Cases of the Month
Significant Cases and Decisions Impacting the Construction Industry
By: Ira Genberg and Cory Menees
1. Contractor Cannot Contract for Indemnification Against Own Negligence, Kempski v. Toll Bros., Inc., 582 F. Supp. 2d 636 (D. Del. 2008).
* What the Court Considered: The terms of a contract between a residential builder and HVAC sub provided that the sub would indemnify the builder against all claims, including those resulting from the builder’s negligence. When one of the sub’s employees was injured on the job, he sued the sub, which in turn sued the builder. The sub sought summary judgment on the resulting indemnification claim brought by the builder, arguing that it had no obligation to indemnify the builder against its own negligence.
* What the Court Said: A sub cannot be contractually obligated to indemnify a contractor against the contractor’s own negligence.
* What the Opinion Means: In Delaware, indemnity clauses purporting to obligate subs to indemnify contractors against their own negligence are void as against public policy.
2. Contractual Limitation on Liability Held Not to Violate Arizona’s Anti-Indemnity Laws, 1800 Ocotillo, LLC v. WLB Group, Inc., 176 P.3d 33 (Ariz. 2008).
* What the Court Considered: A contract entered into with a surveyor limited the surveyor’s liability to damages resulting from its negligence. A plat prepared by the surveyor was discovered to contain a mistake, and the mistake prevented a developer who had relied on the plat from obtaining needed permits. The developer consequently sued the surveyor for breach of contract and professional negligence, arguing that the liability-limiting clause in the contract violated Arizona’s anti-indemnity statute.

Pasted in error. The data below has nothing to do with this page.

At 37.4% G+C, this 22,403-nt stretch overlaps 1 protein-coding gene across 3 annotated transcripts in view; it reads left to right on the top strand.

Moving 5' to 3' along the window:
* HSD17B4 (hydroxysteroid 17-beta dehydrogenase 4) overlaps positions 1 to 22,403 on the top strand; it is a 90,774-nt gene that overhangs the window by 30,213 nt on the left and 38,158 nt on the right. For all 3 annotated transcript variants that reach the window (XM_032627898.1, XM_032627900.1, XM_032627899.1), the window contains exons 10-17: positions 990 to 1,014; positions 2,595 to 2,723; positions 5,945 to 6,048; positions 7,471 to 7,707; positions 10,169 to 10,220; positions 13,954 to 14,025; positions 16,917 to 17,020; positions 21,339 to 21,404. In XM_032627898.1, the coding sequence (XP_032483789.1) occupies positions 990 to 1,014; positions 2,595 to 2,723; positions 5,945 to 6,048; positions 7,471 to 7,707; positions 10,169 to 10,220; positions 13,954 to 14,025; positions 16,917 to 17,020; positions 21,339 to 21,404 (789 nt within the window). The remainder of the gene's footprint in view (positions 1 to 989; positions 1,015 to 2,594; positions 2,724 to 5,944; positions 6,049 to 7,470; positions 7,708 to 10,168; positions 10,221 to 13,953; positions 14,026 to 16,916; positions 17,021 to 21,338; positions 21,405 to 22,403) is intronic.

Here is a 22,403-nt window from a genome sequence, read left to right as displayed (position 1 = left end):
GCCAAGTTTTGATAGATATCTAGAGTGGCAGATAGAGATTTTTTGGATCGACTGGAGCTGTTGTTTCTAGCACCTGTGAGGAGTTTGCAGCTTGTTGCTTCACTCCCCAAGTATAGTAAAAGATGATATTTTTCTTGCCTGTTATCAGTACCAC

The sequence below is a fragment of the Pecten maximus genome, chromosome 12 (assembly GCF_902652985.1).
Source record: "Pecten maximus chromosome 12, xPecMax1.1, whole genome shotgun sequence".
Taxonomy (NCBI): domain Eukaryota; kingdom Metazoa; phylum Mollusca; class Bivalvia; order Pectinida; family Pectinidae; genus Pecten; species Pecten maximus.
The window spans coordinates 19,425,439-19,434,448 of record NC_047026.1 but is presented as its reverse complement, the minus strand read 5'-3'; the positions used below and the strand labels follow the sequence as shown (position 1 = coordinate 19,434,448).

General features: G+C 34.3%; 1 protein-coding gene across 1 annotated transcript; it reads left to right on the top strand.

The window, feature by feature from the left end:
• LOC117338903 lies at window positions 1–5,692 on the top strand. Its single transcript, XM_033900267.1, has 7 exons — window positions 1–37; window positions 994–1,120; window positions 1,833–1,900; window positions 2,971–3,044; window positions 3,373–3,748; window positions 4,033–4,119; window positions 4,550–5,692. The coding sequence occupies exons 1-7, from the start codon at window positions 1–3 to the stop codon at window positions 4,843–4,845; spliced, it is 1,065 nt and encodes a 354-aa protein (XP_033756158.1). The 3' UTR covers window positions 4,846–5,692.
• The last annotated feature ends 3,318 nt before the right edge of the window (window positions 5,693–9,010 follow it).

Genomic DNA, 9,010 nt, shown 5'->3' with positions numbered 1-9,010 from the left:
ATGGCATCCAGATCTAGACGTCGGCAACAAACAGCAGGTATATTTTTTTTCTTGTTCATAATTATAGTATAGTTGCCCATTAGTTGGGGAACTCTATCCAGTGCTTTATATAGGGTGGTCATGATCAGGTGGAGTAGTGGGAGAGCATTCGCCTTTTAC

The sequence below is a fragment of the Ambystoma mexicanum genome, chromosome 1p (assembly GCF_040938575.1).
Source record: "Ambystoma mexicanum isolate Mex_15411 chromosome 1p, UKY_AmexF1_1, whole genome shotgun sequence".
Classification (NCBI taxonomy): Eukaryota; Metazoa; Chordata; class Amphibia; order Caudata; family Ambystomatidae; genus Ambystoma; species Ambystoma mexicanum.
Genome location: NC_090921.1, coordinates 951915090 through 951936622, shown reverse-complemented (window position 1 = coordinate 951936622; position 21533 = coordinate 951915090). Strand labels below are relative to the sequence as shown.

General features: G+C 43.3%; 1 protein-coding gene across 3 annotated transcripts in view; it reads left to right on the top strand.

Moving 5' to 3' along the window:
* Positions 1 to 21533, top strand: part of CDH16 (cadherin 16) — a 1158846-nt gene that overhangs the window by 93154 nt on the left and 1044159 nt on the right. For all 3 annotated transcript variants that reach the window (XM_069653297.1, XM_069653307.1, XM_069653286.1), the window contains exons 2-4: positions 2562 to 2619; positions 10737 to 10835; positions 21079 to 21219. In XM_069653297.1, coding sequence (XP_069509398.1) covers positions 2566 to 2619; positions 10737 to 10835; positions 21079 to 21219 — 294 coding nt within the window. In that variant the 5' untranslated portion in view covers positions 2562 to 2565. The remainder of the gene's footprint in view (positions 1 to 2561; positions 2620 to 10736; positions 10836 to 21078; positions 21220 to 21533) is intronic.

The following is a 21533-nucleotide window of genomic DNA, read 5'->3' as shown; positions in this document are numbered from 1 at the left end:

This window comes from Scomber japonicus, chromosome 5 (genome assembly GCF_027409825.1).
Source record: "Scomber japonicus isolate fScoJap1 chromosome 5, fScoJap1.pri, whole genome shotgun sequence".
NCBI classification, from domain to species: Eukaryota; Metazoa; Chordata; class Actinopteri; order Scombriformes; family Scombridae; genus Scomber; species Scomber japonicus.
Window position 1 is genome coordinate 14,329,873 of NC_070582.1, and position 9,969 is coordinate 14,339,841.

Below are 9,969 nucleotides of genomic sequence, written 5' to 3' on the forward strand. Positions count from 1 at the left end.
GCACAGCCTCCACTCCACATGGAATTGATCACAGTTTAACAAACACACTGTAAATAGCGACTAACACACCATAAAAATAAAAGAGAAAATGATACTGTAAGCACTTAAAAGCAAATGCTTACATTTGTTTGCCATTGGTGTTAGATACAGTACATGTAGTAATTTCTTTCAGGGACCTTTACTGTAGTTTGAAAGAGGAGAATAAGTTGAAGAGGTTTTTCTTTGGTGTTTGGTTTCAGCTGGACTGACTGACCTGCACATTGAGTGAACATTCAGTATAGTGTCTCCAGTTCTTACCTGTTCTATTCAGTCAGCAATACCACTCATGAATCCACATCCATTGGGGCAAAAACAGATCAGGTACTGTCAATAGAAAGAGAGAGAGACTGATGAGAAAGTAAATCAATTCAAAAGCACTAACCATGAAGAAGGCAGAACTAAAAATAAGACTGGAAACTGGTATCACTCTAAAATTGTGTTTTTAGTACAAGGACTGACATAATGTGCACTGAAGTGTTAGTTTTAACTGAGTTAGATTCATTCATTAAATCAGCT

* What the Court Said: The liability-limiting provision merely capped the surveyor’s liability. As the provision did not altogether shield the surveyor from liability for its negligence, it did not violate the state’s anti-indemnity statute.
* What the Opinion Means: In Arizona, liability-limiting provisions will be enforced provided they do not altogether eliminate parties’ liability for their own negligence. Liability-eliminating clauses will likely be held void as against public policy (and/or anti-indemnity statutes), as they allow the parties benefiting from such clauses to abdicate their duty of care.
3. Inclusion of Overhead and Profit in Lien Amount Held Not to Render Lien Fraudulent, Politano v. GPA Constr. Group, 2008 Fla. App. LEXIS 18495 (Fla. Ct. App. 2008).
* What the Court Considered: Following its termination by an owner, a contractor filed a lien against property to which it had supplied labor and materials. The contractor included overhead and profit in the lien amount. At trial, the court simply reduced the lien amount, finding that the inclusion of impermissible costs in the lien was “a result of mistake and not a willful exaggeration.” The owner appealed, claiming the lien was fraudulently exaggerated and void.
* What the Court Said: As the trial court found that the amount of the lien was not willfully exaggerated, the court did not abuse its discretion in refusing to void the lien.